The community policing stipend is also worthy of comment. As we all know, police officers work three shifts: days, evenings and nights. The starting and ending times of these shifts are fixed and often do not correlate well with the needs of the community for police presence. The community policing stipend in the contract gives the police chief broadly based flexibility to adjust shift hours to meet community needs without incurring overtime.
Now for the “healthy day” issue, it is all about motivation and saving money for the city. Police departments all across the state and beyond suffer from the prospect of sick-leave abuse by some officers who, after working a highly paid detail or time and one-half overtime, have been known to call in sick the next day and take advantage of their sick leave allowance. Healthy day programs create an incentive for more desirable behavior from the city’s viewpoint by reducing sick leave and encouraging officers to use “healthy days” to take their time off when it does not impact minimum manning and, thus, does not require filling those staffing needs with another officer who is being paid time and a half. It is a matter of economics and human motivation.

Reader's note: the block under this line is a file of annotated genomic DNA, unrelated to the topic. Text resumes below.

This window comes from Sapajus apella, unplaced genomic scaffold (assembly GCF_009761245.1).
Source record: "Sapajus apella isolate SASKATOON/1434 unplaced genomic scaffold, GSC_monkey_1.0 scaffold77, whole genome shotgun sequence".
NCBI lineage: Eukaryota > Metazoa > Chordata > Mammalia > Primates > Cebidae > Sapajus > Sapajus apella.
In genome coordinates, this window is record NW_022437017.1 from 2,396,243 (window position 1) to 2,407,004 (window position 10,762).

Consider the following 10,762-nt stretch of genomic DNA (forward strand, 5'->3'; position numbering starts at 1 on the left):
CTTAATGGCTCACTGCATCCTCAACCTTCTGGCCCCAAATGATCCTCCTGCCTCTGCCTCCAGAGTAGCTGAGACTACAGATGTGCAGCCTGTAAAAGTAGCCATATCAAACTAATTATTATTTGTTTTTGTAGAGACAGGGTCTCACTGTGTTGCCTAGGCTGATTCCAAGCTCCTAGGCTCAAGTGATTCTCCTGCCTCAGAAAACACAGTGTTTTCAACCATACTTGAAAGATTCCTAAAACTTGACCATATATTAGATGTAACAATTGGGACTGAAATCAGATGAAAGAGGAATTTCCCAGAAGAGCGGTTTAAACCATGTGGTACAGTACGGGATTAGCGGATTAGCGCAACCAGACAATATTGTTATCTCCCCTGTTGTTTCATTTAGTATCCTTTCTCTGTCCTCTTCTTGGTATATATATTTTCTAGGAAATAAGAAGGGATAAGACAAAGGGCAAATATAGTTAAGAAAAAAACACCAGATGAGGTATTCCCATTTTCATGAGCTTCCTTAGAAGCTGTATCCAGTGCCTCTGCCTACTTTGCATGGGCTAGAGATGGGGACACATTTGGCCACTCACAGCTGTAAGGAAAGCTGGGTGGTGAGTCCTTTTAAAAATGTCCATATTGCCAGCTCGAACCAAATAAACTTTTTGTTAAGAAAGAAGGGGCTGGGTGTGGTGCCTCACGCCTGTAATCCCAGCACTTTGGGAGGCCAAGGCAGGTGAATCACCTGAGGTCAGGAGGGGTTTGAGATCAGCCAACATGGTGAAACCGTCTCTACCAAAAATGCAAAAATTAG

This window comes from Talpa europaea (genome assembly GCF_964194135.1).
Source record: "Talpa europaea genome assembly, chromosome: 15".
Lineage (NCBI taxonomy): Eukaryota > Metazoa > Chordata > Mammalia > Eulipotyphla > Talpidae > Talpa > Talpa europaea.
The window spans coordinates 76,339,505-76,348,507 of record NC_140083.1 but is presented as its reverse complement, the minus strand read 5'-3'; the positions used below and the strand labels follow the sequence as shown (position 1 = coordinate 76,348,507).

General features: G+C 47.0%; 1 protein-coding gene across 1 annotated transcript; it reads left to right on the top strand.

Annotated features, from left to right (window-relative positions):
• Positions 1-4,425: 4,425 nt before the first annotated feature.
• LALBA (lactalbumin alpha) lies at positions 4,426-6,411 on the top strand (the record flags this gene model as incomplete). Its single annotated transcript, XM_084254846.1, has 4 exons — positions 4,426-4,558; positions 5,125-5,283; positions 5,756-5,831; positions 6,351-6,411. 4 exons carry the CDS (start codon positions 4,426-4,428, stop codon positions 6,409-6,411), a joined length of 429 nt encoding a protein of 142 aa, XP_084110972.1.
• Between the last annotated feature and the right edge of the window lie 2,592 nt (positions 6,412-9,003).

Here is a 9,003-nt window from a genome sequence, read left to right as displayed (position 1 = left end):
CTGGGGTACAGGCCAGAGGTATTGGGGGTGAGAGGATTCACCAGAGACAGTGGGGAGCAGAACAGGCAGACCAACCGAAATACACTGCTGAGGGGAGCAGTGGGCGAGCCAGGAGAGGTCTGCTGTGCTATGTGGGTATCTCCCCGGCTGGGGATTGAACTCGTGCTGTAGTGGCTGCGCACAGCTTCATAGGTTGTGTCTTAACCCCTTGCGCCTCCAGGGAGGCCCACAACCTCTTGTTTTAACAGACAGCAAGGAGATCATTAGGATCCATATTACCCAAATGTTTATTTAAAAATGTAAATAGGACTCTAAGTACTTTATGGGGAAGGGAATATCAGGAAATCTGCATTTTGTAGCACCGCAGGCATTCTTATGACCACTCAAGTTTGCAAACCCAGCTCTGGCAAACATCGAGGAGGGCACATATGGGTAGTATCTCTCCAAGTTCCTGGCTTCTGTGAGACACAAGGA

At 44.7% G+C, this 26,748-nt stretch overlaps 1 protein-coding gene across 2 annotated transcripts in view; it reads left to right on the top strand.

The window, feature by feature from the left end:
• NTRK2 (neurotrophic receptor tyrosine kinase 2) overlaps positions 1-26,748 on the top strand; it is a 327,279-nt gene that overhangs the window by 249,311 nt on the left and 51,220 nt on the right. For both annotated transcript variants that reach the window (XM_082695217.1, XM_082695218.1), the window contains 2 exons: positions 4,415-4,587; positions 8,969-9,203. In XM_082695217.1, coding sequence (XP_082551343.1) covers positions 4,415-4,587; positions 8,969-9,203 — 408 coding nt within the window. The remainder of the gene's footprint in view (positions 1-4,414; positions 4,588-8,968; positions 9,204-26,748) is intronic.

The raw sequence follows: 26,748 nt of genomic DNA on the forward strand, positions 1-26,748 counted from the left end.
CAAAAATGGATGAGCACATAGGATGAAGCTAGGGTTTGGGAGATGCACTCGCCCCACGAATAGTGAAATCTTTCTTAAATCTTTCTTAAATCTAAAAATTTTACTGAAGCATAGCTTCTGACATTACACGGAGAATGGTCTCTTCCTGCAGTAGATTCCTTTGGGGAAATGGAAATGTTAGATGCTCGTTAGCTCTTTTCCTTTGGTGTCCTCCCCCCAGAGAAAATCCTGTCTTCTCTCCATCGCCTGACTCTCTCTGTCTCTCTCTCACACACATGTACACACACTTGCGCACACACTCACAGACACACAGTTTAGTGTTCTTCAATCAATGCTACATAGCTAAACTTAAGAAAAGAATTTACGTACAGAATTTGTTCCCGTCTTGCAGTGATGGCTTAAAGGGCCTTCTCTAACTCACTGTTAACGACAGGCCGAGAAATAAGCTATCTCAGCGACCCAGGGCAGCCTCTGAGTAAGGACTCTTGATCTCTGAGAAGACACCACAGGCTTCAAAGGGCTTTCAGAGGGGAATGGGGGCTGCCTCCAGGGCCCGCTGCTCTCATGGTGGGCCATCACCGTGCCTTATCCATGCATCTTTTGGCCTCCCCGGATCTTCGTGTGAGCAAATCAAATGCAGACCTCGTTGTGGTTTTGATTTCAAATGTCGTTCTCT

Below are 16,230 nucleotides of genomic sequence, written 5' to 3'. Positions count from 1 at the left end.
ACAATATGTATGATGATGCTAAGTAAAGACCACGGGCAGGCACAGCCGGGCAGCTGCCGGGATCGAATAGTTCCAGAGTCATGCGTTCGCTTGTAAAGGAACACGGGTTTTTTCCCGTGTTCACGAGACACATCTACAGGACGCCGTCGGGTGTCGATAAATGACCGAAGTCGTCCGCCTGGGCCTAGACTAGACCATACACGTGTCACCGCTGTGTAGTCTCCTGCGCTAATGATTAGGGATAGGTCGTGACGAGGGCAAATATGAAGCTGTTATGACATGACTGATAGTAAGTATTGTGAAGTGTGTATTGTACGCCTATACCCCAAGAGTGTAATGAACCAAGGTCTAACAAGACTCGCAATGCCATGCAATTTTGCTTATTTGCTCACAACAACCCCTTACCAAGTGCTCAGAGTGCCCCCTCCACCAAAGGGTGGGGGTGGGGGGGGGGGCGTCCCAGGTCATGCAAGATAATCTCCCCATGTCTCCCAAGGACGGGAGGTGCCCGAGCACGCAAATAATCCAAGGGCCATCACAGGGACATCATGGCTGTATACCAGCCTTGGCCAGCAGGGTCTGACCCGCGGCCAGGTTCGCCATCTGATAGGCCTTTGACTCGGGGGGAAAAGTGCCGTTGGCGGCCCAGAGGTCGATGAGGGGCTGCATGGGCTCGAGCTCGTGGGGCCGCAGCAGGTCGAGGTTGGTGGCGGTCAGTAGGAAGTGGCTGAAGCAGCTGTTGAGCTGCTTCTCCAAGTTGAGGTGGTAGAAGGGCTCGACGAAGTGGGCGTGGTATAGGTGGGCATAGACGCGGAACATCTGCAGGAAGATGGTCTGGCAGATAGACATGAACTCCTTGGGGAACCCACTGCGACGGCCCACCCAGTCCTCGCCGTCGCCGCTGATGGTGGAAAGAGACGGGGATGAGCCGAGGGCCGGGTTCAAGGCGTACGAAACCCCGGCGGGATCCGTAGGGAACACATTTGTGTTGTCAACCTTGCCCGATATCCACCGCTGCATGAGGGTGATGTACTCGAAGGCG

The recently settled contract is innovative and, compared to the recent Boston settlement, is an extreme bargain for Beverly. It is fair to both sides. Let me conclude by saying that far from being something signed on the way out the door, as the editorial stated, this contract offer lay unchanged in the patrolmen’s union’s hands for several months before it was finally accepted by the union. Many patrolmen were not thrilled with it.